Please create an account to participate in the Slashdot moderation system


Forgot your password?

Comment: Launch is easy... recovery is the hard part (Score 3, Interesting) 48

by jvschwarz (#48087173) Attached to: Send Your Own Radiosonde 90,000 Feet Into the Sky (Video)

Having been involved with two high-altitude (90,000 ft+) balloon launches, getting off the ground is the easy part. Getting the payload back is more difficult. One landed in Lake Michigan and was recovered, the other landed in a marsh and after 6 hours of searching, we still haven't recovered it. (Very difficult terrain to get through).

Getting into near space can be done for less than $1,000 pretty easily. It's a great educational experience, and loads of fun. Hopefully our next launch will land in a open grassy field.

+ - Verizon getting Androd Phones->

Submitted by jvschwarz
jvschwarz writes: Looks like Verizon is finally getting on the Google Android bandwagon. Verizon has historically been very closed with their phones, let's hope this is a step in the right direction. Phones are to be available by the end of the year, just in time for the Christmas buying season.
Link to Original Source

Comment: Any other Cromemco Fans out there? (Score 1) 875

by jvschwarz (#29459247) Attached to: Old Operating Systems Never Die

Probably the most bulletproof (literally, they were built like tanks!) system out there, Cromemco had very good S-100/IEEE-696 systems, running Z-80s and M680x0 processors.

For operating systems, they had CDOS (like CP/M only better) and Cromix, a UNIX-Like system. I have actually used one which also ran AT&T System V UNIX. Unfortunately, they were priced out of the range of most folks.

I still have a ton of documentation and disks in my basement for these beasts!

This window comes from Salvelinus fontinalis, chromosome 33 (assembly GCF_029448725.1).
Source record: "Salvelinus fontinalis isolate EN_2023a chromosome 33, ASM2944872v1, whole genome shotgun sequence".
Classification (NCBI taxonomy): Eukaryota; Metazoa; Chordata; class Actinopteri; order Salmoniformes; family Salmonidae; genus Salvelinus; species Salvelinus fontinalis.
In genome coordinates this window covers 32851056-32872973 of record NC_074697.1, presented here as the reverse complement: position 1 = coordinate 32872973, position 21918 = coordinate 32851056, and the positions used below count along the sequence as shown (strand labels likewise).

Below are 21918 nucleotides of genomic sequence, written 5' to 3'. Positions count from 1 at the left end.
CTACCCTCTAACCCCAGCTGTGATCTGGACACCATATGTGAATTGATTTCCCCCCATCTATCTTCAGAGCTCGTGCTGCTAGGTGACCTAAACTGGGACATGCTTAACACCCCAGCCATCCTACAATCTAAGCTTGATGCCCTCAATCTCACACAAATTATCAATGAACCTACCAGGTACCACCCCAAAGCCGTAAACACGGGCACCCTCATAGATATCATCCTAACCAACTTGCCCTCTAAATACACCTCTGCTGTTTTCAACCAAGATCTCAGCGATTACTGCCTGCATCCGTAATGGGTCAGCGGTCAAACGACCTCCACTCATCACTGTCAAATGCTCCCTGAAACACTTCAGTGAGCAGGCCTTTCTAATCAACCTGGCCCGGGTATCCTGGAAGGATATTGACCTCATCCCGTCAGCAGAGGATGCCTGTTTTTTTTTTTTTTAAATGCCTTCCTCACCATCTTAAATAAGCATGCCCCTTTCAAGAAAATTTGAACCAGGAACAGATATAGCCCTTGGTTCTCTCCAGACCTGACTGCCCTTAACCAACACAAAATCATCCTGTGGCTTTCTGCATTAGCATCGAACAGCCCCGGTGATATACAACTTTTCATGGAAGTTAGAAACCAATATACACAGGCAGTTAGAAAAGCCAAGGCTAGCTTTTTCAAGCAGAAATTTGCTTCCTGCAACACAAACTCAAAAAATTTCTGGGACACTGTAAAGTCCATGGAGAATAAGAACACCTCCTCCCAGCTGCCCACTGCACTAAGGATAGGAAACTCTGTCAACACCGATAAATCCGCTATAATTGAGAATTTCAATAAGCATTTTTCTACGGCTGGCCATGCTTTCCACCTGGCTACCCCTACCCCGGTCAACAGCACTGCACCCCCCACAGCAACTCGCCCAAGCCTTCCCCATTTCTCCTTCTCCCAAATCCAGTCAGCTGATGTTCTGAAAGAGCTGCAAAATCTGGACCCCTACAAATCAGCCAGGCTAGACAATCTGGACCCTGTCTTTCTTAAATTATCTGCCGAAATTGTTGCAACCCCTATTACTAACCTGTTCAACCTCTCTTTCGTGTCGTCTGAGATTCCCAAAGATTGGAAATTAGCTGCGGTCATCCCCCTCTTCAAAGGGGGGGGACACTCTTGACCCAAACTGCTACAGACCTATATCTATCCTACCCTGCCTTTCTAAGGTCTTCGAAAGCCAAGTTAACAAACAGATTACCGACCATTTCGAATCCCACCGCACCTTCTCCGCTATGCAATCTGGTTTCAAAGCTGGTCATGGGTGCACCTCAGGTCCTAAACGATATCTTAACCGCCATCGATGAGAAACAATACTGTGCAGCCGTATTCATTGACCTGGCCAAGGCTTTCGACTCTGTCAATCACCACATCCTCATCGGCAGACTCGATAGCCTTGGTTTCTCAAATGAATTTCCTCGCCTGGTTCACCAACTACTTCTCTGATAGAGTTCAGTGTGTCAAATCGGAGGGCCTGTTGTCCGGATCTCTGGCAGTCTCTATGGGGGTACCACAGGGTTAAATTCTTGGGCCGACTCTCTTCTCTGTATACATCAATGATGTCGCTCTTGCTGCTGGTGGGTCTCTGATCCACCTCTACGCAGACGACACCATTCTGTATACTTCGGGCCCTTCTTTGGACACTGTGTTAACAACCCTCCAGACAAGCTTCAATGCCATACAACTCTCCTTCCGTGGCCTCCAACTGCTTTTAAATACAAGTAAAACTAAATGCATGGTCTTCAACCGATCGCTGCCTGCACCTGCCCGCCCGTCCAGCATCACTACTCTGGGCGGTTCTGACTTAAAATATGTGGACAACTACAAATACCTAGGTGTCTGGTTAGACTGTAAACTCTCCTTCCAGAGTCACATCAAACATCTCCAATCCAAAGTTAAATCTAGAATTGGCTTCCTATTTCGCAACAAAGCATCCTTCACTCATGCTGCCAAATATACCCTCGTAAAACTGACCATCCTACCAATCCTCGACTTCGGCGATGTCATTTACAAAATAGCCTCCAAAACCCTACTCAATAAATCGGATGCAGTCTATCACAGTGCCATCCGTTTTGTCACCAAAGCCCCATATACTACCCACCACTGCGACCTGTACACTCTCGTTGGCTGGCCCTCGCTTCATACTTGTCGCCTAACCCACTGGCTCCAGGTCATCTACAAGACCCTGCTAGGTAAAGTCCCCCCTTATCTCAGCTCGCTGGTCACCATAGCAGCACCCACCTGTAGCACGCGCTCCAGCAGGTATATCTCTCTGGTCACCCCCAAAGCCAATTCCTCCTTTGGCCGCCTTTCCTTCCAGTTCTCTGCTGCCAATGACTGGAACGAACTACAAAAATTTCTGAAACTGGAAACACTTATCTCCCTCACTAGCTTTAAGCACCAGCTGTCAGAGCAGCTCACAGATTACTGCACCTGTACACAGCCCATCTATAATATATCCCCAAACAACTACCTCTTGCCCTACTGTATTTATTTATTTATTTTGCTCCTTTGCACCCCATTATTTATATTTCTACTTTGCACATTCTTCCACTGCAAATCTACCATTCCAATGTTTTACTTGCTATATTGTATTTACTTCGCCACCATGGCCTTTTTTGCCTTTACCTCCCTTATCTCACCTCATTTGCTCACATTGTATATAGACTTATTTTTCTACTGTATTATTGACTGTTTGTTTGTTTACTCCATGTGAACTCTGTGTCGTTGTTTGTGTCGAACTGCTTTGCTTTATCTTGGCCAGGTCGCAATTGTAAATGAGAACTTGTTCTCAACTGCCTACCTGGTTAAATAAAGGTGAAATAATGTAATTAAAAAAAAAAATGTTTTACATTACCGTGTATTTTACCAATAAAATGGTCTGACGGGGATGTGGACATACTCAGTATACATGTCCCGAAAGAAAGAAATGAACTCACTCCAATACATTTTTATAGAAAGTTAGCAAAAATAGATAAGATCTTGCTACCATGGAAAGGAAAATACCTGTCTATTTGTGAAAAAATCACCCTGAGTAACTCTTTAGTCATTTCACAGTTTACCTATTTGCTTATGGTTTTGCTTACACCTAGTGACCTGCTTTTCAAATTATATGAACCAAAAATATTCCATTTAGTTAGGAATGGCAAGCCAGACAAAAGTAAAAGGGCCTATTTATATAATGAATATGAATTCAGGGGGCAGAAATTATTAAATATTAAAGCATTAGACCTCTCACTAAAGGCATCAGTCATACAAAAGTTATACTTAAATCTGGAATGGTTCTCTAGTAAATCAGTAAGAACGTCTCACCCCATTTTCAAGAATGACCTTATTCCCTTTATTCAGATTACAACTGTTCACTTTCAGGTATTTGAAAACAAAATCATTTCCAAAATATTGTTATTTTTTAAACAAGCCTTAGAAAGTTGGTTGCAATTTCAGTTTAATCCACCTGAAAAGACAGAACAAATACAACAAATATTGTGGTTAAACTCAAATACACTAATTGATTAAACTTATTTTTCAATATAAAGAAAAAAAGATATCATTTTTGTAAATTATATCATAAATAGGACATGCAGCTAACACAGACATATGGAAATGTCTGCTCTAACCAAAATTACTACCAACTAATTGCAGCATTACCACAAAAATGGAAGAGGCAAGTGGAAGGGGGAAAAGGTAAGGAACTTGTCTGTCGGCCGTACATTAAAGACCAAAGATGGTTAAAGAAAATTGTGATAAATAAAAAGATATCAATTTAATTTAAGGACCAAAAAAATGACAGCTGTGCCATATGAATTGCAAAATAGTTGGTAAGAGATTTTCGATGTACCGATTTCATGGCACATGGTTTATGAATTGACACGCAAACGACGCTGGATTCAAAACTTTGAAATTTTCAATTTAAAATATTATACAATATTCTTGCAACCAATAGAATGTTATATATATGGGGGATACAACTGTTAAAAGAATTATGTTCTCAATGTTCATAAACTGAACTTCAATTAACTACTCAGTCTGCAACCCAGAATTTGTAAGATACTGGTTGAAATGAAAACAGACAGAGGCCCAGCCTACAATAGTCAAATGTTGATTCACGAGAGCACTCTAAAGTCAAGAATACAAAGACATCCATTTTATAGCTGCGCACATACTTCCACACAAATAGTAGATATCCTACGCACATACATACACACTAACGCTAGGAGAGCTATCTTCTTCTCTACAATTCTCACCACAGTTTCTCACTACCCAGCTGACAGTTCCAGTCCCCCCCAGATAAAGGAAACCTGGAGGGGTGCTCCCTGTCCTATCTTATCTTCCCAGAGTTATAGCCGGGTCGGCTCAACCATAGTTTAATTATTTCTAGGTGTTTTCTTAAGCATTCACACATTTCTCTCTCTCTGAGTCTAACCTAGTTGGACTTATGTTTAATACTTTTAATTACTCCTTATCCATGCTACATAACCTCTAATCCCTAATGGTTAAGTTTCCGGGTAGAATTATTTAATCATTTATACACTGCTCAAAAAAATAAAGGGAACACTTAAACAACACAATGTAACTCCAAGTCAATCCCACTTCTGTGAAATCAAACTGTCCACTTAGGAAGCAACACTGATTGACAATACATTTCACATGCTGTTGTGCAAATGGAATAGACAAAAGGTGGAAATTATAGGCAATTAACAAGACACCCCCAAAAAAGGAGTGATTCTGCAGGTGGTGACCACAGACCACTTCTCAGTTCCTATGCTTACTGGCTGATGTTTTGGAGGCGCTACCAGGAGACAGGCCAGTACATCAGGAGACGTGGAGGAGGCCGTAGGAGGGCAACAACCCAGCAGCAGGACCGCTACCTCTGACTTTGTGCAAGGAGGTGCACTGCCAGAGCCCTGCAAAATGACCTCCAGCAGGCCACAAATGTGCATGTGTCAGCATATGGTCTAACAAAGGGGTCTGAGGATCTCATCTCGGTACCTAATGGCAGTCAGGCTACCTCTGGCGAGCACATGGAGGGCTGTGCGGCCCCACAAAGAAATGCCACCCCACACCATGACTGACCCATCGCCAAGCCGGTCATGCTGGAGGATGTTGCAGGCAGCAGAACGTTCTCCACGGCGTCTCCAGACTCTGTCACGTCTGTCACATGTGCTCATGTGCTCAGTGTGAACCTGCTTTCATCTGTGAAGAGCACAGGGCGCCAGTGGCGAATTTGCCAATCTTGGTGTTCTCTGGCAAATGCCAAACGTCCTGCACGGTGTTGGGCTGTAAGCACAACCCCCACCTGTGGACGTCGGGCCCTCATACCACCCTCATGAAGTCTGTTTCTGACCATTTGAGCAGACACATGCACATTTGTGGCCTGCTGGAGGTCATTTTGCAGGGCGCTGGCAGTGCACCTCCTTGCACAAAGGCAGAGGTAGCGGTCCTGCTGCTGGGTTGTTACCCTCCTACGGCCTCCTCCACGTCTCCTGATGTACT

Comment: silicone chip? (Score 1) 213

by jvschwarz (#29294165) Attached to: Happy Birthday, Internet!

From the article: VOICEOVER (English) no name given: "In the 70s, the silicone chip became the basis of a new generation of computerized devices .
Following the silicone chip, came games and e-mail, creating a social and industrial revolution.

Wow, I want a computer with one of those silicone chips, mine only has a silicon chip.

Comment: Re:WK2 at Oshkosh (Score 1) 144

by jvschwarz (#28902785) Attached to: White Knight Two Unveiled

There was a longer flyover Tuesday afternoon, I got about 50 photos. Quite impressive, and it's great to see a these planes up close. The other thing they announced was WK2 will not only be used for launching passengers, but will also be able to launch satellites.

I didn't check, but there are probably some videos/photos up at the EAA Airventure websire,

Hopefully, this will usher in an era of affordable space access.

Comment: Re:I want a USB Focus 2001! :-) (Score 1) 519

by jvschwarz (#27352403) Attached to: Old-School Keyboard Makes Comeback of Sorts

I really liked the Focus 2001, it's still on my parents computer thanks to a PS/2 -> AT keyboard adapter. On my computer now is a Dell branded Model M keyboard, it's at least 12 years old, and the only keyboard I like better than the Focus. Of course, in order to use the Model M, I need to use a PS/2 -> USB adapter.

Comment: There is no excuse for this! (Score 1) 711

by jvschwarz (#26302739) Attached to: Why Mirroring Is Not a Backup Solution

This is just poor IT admins, or maybe none at all.

And to those of you who want to blame the bean counters, there are cheap ways of making backups, even if it means manually doing a sqldump to some other server, disk or even a PC with a big hard drive laying around.

There is absolutely no excuse for any server admin not to have tested backups.

Since I'm currently unemployed, if any of you admins need help with setting up adequate backup for your servers, please feel free to hire me!


Netgear Launches Open Source-Friendly Wireless Router 182

Posted by timothy
from the market-linksys-chose-to-mostly-ignore dept.
An anonymous reader submits news of Netgear's release of the "open source Wireless-G Router (model WGR614L), enabling Linux developers and enthusiasts to create firmware for specialized applications, and supported by a dedicated open source community. The router supports the most popular open source firmware; Tomato and DD-WRT are available on WGR614L, making it easier for users to develop a wide variety of applications. The router is targeted at people who want custom firmware on their router without worrying about issues, and enjoy the benefits of having an open source wireless router."

Always try to do things in chronological order; it's less confusing that way.